“Enabling dis/ability”, “diversify sexualities”, “normalize ethnic diversity” – under these headings, this sub-project uses three ethnographic case studies – from the perspective of socio-cultural anthropology – to study the implementation and mobilization of the General Equal Treatment Act (AGG) in Berlin. With the AGG from 2006, EU directives for the long-term elimination of social discrimination have been implemented in German law. Although, from a legal perspective, the regulatory and sanctioning powers of the AGG are considered inadequate, the effects of the law on social attitudes and on long-term changes are still emphasized. But how is the AGG put into action? How are normalizing, everyday and political aspects of the law structuring the practices of the AGG? How does the AGG become part of the everyday political and practical work of NGOs, administrative bodies, institutions and interest groups? How does the AGG critically engage with social exclusion and reduced participatory possibilities, and how does it contribute to the instigation of concrete changes?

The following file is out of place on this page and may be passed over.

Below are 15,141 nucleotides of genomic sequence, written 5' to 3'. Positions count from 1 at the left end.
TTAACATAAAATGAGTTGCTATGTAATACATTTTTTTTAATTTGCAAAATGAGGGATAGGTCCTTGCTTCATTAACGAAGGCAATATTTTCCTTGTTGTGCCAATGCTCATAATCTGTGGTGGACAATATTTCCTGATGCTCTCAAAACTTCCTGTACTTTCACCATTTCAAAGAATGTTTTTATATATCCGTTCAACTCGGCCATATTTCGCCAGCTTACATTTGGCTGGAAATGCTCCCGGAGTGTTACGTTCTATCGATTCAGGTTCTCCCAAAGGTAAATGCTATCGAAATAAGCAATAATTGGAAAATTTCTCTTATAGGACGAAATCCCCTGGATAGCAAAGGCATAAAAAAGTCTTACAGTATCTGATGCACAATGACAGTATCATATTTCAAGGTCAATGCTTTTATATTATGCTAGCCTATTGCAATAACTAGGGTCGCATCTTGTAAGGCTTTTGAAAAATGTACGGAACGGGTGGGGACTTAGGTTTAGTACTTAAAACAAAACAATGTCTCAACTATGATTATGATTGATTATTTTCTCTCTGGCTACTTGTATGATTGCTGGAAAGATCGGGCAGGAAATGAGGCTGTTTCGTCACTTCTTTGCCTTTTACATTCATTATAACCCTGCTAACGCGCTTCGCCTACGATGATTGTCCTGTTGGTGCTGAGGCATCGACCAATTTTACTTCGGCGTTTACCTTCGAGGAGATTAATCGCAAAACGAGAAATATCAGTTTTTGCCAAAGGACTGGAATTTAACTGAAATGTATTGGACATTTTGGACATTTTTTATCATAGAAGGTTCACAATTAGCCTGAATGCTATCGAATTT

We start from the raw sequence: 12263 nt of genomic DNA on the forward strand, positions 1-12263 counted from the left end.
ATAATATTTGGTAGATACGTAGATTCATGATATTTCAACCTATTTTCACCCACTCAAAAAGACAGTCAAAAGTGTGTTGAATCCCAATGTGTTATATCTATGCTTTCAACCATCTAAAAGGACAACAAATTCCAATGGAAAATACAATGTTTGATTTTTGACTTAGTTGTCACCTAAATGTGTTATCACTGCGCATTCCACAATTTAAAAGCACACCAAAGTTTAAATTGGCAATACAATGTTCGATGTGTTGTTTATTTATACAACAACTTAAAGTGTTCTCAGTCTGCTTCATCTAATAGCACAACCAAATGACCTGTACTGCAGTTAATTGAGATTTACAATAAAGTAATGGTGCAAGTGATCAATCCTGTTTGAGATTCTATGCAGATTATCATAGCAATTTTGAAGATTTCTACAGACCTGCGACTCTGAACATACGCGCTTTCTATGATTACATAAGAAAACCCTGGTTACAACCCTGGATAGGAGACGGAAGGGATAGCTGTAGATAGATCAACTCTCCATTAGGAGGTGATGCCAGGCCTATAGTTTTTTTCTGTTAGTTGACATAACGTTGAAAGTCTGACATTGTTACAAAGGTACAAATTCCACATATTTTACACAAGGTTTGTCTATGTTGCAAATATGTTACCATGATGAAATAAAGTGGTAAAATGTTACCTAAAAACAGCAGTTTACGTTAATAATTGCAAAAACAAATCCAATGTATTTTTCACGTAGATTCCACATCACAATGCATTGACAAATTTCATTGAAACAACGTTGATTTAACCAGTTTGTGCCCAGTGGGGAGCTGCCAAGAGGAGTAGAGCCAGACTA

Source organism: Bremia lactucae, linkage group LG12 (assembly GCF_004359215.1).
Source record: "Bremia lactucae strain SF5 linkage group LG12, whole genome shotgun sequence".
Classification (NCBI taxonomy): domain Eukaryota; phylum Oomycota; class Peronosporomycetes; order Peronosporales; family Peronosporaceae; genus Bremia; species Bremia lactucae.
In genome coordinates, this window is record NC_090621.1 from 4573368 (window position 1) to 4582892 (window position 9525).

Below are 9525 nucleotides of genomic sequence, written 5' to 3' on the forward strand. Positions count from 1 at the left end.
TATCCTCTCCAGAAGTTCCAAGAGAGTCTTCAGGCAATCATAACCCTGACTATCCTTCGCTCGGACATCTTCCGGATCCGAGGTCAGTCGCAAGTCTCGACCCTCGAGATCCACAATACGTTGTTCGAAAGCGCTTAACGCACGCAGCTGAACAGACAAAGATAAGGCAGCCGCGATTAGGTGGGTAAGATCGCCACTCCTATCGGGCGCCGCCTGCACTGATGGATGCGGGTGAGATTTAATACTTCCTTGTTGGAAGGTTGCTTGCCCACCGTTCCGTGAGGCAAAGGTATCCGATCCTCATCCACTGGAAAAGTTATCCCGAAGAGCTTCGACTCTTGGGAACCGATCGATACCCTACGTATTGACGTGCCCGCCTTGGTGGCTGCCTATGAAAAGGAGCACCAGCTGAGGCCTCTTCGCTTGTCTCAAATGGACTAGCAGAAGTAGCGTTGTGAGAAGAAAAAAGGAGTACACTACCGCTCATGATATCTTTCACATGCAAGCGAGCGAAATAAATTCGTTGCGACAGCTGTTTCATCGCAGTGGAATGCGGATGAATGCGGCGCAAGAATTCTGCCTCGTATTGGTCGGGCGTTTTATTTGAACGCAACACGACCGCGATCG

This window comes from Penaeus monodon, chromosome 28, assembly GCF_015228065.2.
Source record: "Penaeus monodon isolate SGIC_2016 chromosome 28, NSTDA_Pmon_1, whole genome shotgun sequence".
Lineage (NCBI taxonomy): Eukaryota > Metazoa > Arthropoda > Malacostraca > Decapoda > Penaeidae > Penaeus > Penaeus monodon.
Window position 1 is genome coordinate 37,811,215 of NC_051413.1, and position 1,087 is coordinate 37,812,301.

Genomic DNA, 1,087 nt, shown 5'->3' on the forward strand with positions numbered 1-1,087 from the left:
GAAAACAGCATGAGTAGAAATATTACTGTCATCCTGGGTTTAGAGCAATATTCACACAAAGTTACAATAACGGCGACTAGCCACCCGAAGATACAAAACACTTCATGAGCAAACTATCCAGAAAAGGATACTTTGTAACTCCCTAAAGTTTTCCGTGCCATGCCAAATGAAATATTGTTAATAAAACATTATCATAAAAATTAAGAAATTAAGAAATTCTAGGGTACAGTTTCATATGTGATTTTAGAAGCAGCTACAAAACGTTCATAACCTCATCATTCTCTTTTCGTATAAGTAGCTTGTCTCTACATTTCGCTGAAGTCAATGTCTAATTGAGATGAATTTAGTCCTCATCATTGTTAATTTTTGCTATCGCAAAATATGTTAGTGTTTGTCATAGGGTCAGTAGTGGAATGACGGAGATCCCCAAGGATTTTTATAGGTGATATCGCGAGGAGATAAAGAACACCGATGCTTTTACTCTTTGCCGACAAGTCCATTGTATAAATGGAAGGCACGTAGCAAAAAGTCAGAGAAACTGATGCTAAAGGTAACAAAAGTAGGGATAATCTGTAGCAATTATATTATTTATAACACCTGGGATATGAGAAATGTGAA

This sub-project is located in the area of empirical legal studies. With a decided emphasis on praxis and gender studies, the sub-project engages with concepts and theories from legal, political and socio-cultural anthropology that pertain to community building, as well as with their respective extensions into gender studies. It uses ethnographic methods and a comparison of the three case studies to (1) research, on a local level, the social and (everyday) practical effects of the AGG along certain intersections with other legal regulations, (2) to query interrelated collectivization processes, and the negotiation of individuality and collectivity in anti-discrimination practices, (3) to determine how AGG-related institutionalization and collectivization processes are gendered, and (4) to explore the entanglements of legal and political praxis with regards to belonging to, and participating in, (urban) society.
Funding phase 2 (2021-2024)